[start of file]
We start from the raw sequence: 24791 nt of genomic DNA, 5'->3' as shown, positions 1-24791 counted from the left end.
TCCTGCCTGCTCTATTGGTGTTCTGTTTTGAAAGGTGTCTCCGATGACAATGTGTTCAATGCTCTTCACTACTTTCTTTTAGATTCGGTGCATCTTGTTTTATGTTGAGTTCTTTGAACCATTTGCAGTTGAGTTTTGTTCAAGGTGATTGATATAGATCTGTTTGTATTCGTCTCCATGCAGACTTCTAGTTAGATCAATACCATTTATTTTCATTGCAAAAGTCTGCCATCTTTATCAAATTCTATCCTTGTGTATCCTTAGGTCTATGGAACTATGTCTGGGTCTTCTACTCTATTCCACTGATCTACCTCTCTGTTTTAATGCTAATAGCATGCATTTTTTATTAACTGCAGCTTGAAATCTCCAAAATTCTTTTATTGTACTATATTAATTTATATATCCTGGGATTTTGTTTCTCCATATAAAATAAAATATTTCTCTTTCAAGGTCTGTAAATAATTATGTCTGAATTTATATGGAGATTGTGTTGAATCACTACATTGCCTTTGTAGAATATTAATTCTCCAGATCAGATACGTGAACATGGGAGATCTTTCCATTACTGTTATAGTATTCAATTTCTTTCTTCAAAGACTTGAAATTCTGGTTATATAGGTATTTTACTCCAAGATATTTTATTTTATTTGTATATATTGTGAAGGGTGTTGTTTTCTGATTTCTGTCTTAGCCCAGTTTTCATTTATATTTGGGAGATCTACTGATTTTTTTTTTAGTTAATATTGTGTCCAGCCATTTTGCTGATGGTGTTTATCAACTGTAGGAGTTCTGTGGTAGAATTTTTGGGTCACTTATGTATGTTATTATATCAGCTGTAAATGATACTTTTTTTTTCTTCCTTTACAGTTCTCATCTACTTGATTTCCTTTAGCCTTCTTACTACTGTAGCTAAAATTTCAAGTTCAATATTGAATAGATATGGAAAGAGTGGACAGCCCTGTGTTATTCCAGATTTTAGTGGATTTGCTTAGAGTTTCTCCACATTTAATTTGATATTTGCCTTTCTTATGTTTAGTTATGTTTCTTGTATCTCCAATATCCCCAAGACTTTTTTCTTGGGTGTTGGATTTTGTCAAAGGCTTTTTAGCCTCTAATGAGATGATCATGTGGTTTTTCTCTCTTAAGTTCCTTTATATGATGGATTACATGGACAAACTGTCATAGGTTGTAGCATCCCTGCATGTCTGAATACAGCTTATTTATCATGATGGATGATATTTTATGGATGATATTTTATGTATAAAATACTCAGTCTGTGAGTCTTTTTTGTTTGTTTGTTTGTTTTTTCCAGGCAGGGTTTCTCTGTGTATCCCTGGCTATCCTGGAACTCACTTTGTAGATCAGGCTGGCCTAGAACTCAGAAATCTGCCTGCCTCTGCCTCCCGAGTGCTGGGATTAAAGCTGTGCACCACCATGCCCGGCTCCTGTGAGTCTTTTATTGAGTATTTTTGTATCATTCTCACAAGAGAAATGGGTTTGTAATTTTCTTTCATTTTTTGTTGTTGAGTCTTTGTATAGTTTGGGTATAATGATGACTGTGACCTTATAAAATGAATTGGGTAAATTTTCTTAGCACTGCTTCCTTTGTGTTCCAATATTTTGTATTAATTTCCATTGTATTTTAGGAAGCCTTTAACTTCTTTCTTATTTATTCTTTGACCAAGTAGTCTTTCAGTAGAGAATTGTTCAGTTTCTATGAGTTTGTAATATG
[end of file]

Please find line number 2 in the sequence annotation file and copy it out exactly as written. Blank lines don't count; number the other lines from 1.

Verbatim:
TCCTGCCTGCTCTATTGGTGTTCTGTTTTGAAAGGTGTCTCCGATGACAATGTGTTCAATGCTCTTCACTACTTTCTTTTAGATTCGGTGCATCTTGTTTTATGTTGAGTTCTTTGAACCATTTGCAGTTGAGTTTTGTTCAAGGTGATTGATATAGATCTGTTTGTATTCGTCTCCATGCAGACTTCTAGTTAGATCAATACCATTTATTTTCATTGCAAAAGTCTGCCATCTTTATCAAATTCTATCCTTGTGTATCCTTAGGTCTATGGAACTATGTCTGGGTCTTCTACTCTATTCCACTGATCTACCTCTCTGTTTTAATGCTAATAGCATGCATTTTTTATTAACTGCAGCTTGAAATCTCCAAAATTCTTTTATTGTACTATATTAATTTATATATCCTGGGATTTTGTTTCTCCATATAAAATAAAATATTTCTCTTTCAAGGTCTGTAAATAATTATGTCTGAATTTATATGGAGATTGTGTTGAATCACTACATTGCCTTTGTAGAATATTAATTCTCCAGATCAGATACGTGAACATGGGAGATCTTTCCATTACTGTTATAGTATTCAATTTCTTTCTTCAAAGACTTGAAATTCTGGTTATATAGGTATTTTACTCCAAGATATTTTATTTTATTTGTATATATTGTGAAGGGTGTTGTTTTCTGATTTCTGTCTTAGCCCAGTTTTCATTTATATTTGGGAGATCTACTGATTTTTTTTTTAGTTAATATTGTGTCCAGCCATTTTGCTGATGGTGTTTATCAACTGTAGGAGTTCTGTGGTAGAATTTTTGGGTCACTTATGTATGTTATTATATCAGCTGTAAATGATACTTTTTTTTTCTTCCTTTACAGTTCTCATCTACTTGATTTCCTTTAGCCTTCTTACTACTGTAGCTAAAATTTCAAGTTCAATATTGAATAGATATGGAAAGAGTGGACAGCCCTGTGTTATTCCAGATTTTAGTGGATTTGCTTAGAGTTTCTCCACATTTAATTTGATATTTGCCTTTCTTATGTTTAGTTATGTTTCTTGTATCTCCAATATCCCCAAGACTTTTTTCTTGGGTGTTGGATTTTGTCAAAGGCTTTTTAGCCTCTAATGAGATGATCATGTGGTTTTTCTCTCTTAAGTTCCTTTATATGATGGATTACATGGACAAACTGTCATAGGTTGTAGCATCCCTGCATGTCTGAATACAGCTTATTTATCATGATGGATGATATTTTATGGATGATATTTTATGTATAAAATACTCAGTCTGTGAGTCTTTTTTGTTTGTTTGTTTGTTTTTTCCAGGCAGGGTTTCTCTGTGTATCCCTGGCTATCCTGGAACTCACTTTGTAGATCAGGCTGGCCTAGAACTCAGAAATCTGCCTGCCTCTGCCTCCCGAGTGCTGGGATTAAAGCTGTGCACCACCATGCCCGGCTCCTGTGAGTCTTTTATTGAGTATTTTTGTATCATTCTCACAAGAGAAATGGGTTTGTAATTTTCTTTCATTTTTTGTTGTTGAGTCTTTGTATAGTTTGGGTATAATGATGACTGTGACCTTATAAAATGAATTGGGTAAATTTTCTTAGCACTGCTTCCTTTGTGTTCCAATATTTTGTATTAATTTCCATTGTATTTTAGGAAGCCTTTAACTTCTTTCTTATTTATTCTTTGACCAAGTAGTCTTTCAGTAGAGAATTGTTCAGTTTCTATGAGTTTGTAATATG